US 2566784 A
Description (OCR text may contain errors)
p 1951 H. J WAFF, JR 2,566,784
VENTILATOR DAMPER CONTROL Filed Nov. 19, 1948 )2. J Plea/25m:
Patented Sept. 4, 1951 ,UNITED STATES PATENT OFFICE Application November 19, 1948, Serial No. 61,063
This invention relates to a ventilator designed for controlling the degree of humidity in tobacco curing barns.
An important object of the invention is to provide a ventilator of this character which may be actuated by a humidity control mechanism including a time clock, to close the ventilator which is in the form of a pivoted blade damper, to close the damper when the humidity in the curing barn or room falls below a predetermined point for the proper curing of the tobacco undergoing treatment.
With the foregoing and other objects in view which will appear as the description proceeds, the invention consists of certain novel details of construct-ion and combinations of parts, hereinafter more fully described and pointed out in the claim, it being understood that changes may be made in the construction and arrangement of parts without departing from the spirit of the invention as claimed.
Referring to the drawing:
Figure 1 is a vertical sectional view through the roof of the tobacco curing barn, illustrating a control device constructed in accordance with the invention, as mounted therein.
Fig. 2 is a sectional view taken on the line 2-2 of Fig. 1.
Referring to the drawing in detail, the reference character 5 indicates the roof of a tobacco curing barn, which is provided with the usual ventilator E, that has its side edges spaced from the roof, by means of the angle irons I providing passageways between the roof 5 and ventilator 6, as indicated by the arrows in Fig. 1 of the draw- The humidity control damper forming the subject matter of the present invention, comprises a pivoted blade 8 mounted on the shaft II at a point in parallel spaced relation with a line drawn longitudinally through the center of the pivoted blade so that the weight of the blade will be so distributed that one side of the blade will tend to overbalance the other side, to the end that under certain conditions the blade or damper will swing to its closed position. Angle bars 9 are secured to the inner surfaces of the plates ID that form the side walls of the housing in which the blade damper operates. As shown by Fig. l of the drawing one of these angle bars 9 is arranged with an upper horizontal inwardly extended flange, while the opposite angle bar is arranged with an inwardly extended lower flange. Both flanges lie in the path of travel of the edges of the plate I I], with the result that when the damper is closed, one edge thereof rests against the horizontal lower flange of the angle bar at one side of the device, while the opposite side of the blade damper moves into engagement with the inwardly extended flange formed along the upper edge of the opposite angle bar.
ihe blade or damper B is secured to the shaft I I on which shaft the arm I2 is secured, the arm I2 being connected with the core I3 of the solenoid I4, so that movement of the core I3 will be transmitted to the arm I2 and damper secured thereto.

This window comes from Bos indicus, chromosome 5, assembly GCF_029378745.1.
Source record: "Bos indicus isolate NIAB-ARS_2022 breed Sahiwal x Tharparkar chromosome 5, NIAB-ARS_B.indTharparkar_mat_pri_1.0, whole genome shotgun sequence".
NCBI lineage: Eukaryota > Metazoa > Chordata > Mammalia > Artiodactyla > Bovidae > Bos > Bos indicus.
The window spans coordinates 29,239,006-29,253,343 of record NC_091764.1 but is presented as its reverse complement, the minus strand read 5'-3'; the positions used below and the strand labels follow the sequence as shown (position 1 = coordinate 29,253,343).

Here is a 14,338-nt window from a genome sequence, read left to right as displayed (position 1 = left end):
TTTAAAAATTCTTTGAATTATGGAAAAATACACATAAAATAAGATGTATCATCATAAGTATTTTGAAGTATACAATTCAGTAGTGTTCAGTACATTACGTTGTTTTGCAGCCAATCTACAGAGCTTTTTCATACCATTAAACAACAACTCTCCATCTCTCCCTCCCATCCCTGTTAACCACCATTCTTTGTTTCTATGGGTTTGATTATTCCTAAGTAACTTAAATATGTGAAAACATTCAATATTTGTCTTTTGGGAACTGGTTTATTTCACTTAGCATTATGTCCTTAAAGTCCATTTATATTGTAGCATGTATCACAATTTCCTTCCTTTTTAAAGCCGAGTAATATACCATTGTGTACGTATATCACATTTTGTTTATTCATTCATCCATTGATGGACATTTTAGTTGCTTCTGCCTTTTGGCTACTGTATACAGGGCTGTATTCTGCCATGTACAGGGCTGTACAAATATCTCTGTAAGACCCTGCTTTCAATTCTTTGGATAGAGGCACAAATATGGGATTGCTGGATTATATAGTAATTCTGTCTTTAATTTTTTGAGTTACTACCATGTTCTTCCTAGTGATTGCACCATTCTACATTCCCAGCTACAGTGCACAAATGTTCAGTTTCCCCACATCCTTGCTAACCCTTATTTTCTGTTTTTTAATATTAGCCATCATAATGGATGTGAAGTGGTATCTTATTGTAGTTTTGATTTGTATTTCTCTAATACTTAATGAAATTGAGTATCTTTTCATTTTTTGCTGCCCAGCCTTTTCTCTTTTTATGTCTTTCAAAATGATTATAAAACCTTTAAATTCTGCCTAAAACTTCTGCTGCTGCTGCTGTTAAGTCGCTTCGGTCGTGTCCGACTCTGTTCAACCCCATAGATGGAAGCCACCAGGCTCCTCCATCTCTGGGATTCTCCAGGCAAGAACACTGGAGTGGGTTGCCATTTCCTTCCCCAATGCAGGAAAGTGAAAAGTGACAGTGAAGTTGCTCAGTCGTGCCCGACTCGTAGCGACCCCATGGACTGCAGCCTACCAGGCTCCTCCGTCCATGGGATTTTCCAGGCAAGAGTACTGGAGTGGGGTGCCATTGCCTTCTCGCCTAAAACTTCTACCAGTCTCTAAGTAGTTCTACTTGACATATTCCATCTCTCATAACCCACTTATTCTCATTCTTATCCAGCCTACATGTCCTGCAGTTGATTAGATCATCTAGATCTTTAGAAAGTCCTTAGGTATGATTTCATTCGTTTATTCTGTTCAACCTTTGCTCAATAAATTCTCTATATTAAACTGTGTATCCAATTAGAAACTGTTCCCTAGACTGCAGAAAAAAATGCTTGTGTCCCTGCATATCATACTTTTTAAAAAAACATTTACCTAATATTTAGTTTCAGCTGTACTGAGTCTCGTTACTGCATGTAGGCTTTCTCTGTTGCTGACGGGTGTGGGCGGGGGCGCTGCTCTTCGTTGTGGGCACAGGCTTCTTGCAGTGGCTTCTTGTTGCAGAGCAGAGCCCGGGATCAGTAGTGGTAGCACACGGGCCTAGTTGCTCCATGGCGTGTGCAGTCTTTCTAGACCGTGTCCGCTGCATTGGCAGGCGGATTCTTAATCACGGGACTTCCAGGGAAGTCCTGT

The solenoid I4 is provided with laterally extended ears I5 having openings in which bolts I6 extend, the bolts It also passing through the curved openings I'i, securing the solenoid to the supporting plate I8. Due to this construction it will be seen that by moving the solenoid to various positions with respect to the elongated openings H, the throw of the arm I2 and move- -ment of the damper 8 may be adjusted to meet various requirements of use.
The reference character It indicates the electric wire cable that establishes a circuit between the solenoid and a time clock, not shown, the time clock acting to complete the circuit to the solenoid when the humidity within the curing barn falls below a, predetermined point.
When the circuit to the solenoid is broken, the side of the damper 8 at the right of the shaft II will fall downwardly, contacting with the flange 9 of the angle bar associated therewith, the damper closing off the barn to prevent the further escape of humidity. It will, of course, be understood that under normal conditions the solenoid will be energized, to the end that the core I3 will be drawn into the winding of the solenoid, which movement will cause the movement of the arm I2 and damper 8, to the positions shown by Fig. 1.
When the circuit is broken the damper will close as described.
It might be further stated that the time clock (not shown) used in connection with the solenoid, is of conventional structure and is controlled by a barometer of conventional structure, in circuit with the clock.
Having thus described the invention, what is claimed is:
In a ventilator control device, a ventilator housing, a pivoted damper mounted within the housing controlling the passage of air through the housing, a horizontal shaft within the housing on which the damper is secured, a. solenoid mounted within the housing, ears extending from the solenoid, one Wall of the housing having spaced elongated concentric openings formed therein, bolts extending through the ears and elongated openings, adjustably securing the solenoid within the housing, and an arm secured to the damper connected with the core of the solenoid whereby movement of the core in one direction moves the damper to its open position.
HOWARD J. WAFF, JR.
REFERENCES CITED The following references are of record in the file of this patent:
Number UNITED STATES PATENTS Name Date Brinkman Jan. 10, 1893 Tousley July 12, 1904 Woolf Mar. 20, 1917 Power July 11, 1922 Bastien Jan. 3, 1928 Blackhall et a1 June 20, 1933 Malone et a1 Nov. 10, 1936 Ohlson Aug. 22, 1939 Scanlan Dec; 26, 1939 Greth Sept. 4, 1945